Embracing the Role of Fear in Street Photography

“Elks Lodge, Dothan, Alabama, 2005” Not long after I made this photo, I got kicked out of Elks Lodge. I wanted to get used to feeling courageous enough to photograph where I wasn’t necessarily invited to, so I snuck in through the front door of this members-only establishment and started interacting with people. Once staff realized I just came in off the street, they escorted me out, but I didn’t really care. My mission to test my nerves was accomplished.

“Elks Lodge, Dothan, Alabama, 2005”

Not long after I made this photo, I got kicked out of Elks Lodge. I wanted to get used to feeling courageous enough to photograph where I wasn’t necessarily invited to, so I snuck in through the front door of this members-only establishment and started interacting with people. Once staff realized I just came in off the street, they escorted me out, but I didn’t really care. My mission to test my nerves was accomplished.

New York City street photographer Amy Touchette shares an excerpt from her article in tutsplus.com about that ever-pesky emotion: fear. In it, she discusses not only how to deal with fear, but how to use it to your advantage as you photograph. Photo and text by Amy Touchette.

Amy’s workshop, “Photographing Strangers: Candid & Posed,” takes place March 11-16, 2018, in Oaxaca, Mexico. For details, visit the workshop page.

Embracing the Role of Fear in Street Photography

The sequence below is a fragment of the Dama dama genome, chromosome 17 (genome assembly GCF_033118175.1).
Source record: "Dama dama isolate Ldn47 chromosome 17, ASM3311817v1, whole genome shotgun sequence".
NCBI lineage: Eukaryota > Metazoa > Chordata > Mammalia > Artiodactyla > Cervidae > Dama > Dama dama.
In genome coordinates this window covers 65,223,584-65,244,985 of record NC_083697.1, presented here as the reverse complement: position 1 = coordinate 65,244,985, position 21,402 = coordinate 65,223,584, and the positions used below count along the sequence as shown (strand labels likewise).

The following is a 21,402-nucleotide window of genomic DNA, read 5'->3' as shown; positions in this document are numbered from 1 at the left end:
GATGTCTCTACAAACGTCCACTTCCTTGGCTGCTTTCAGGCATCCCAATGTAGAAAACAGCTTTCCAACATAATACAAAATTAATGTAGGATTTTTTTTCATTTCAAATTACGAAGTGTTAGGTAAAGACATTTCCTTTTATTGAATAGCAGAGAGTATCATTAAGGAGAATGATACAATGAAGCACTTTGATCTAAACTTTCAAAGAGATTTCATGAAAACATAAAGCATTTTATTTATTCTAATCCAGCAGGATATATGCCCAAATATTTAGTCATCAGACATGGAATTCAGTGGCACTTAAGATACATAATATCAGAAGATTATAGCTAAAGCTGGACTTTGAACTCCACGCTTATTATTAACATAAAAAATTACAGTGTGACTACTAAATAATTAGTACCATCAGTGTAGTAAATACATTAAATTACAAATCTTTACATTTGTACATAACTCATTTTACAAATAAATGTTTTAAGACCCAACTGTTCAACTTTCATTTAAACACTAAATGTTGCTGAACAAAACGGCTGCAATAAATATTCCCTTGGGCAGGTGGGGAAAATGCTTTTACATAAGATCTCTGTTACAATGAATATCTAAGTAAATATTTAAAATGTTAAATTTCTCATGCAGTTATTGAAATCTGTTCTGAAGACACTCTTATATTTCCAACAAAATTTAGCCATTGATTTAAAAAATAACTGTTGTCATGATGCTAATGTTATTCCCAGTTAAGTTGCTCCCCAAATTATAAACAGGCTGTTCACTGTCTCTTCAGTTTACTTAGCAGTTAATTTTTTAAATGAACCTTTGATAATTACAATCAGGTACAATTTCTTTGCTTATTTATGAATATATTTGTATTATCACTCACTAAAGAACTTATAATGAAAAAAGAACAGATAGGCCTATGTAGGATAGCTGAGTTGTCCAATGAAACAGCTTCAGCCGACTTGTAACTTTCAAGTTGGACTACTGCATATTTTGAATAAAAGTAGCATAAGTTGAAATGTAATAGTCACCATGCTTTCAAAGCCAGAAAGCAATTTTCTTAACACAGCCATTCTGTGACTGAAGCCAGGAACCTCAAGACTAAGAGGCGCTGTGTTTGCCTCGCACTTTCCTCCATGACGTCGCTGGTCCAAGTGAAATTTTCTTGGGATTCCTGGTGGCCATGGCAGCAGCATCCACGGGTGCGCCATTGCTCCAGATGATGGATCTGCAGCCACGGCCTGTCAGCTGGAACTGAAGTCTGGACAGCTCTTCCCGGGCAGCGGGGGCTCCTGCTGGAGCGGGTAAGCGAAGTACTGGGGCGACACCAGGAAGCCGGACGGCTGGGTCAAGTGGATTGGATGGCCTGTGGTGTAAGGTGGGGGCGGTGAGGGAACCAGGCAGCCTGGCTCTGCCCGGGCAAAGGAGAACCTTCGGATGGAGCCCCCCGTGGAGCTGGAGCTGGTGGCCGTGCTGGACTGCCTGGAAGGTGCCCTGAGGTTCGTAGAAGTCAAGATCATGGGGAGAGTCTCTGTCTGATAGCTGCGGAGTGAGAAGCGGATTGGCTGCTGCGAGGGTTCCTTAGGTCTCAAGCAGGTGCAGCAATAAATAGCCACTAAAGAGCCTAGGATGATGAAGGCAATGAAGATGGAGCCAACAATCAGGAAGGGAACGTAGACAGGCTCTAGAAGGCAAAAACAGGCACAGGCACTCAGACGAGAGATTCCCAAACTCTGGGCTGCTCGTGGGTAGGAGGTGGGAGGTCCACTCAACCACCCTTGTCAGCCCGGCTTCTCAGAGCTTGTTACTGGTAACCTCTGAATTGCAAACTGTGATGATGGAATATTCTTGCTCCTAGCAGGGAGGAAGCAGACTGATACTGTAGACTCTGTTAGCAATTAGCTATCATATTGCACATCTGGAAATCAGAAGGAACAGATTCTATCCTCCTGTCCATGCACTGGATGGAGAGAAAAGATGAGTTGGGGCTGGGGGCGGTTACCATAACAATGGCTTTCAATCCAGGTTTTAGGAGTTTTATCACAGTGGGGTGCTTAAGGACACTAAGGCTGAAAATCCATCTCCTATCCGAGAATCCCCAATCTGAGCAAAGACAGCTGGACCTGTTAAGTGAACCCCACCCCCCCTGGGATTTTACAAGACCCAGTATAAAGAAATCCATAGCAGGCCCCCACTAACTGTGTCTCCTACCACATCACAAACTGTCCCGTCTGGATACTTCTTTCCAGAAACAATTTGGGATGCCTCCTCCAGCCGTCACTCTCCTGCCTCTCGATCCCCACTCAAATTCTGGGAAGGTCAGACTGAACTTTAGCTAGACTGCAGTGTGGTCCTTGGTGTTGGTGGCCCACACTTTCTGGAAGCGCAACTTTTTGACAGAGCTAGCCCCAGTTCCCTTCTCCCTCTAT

Fear is an indispensible tool that teaches us important lessons about who we are and what our photography is all about.

When you think about making street photography, what fears arise in you? We all have them—even seasoned photographers. Answering this question is one of the quickest ways to get to the heart of your photography, because it highlights what you care about deep down inside.

However, fear is often viewed as a weakness, so it’s not always easy to admit to yourself or to others, and it can be confusing figuring out what’s behind it. Fear is an effect after all—a reaction—so when it arises, what was the cause?

By analyzing what your fears indicate and how they might creep into your process as a street photographer, you can surmount them and use them to your advantage, not by eviscerating your fears—just the opposite: by acknowledging and embracing their essential role in your process. 

Fear is an emotional reaction that’s conceived in the mind. In street photography, fear can be a sign of insecurity, inspiration, or imminent danger. By embracing fear instead of denying it or misinterpreting it, a weak, ignorant position can be transformed into a stronger, smarter one.

Read the rest of Amy’s article, which goes on to discuss these topics:

  • What Is Fear?
  • When Fear Causes Failure
  • Fear as a Sign of Inspiration
  • Fear as a Sign of Danger
  • What to Do When Fear Sticks: Using the Body to Challenge the Mind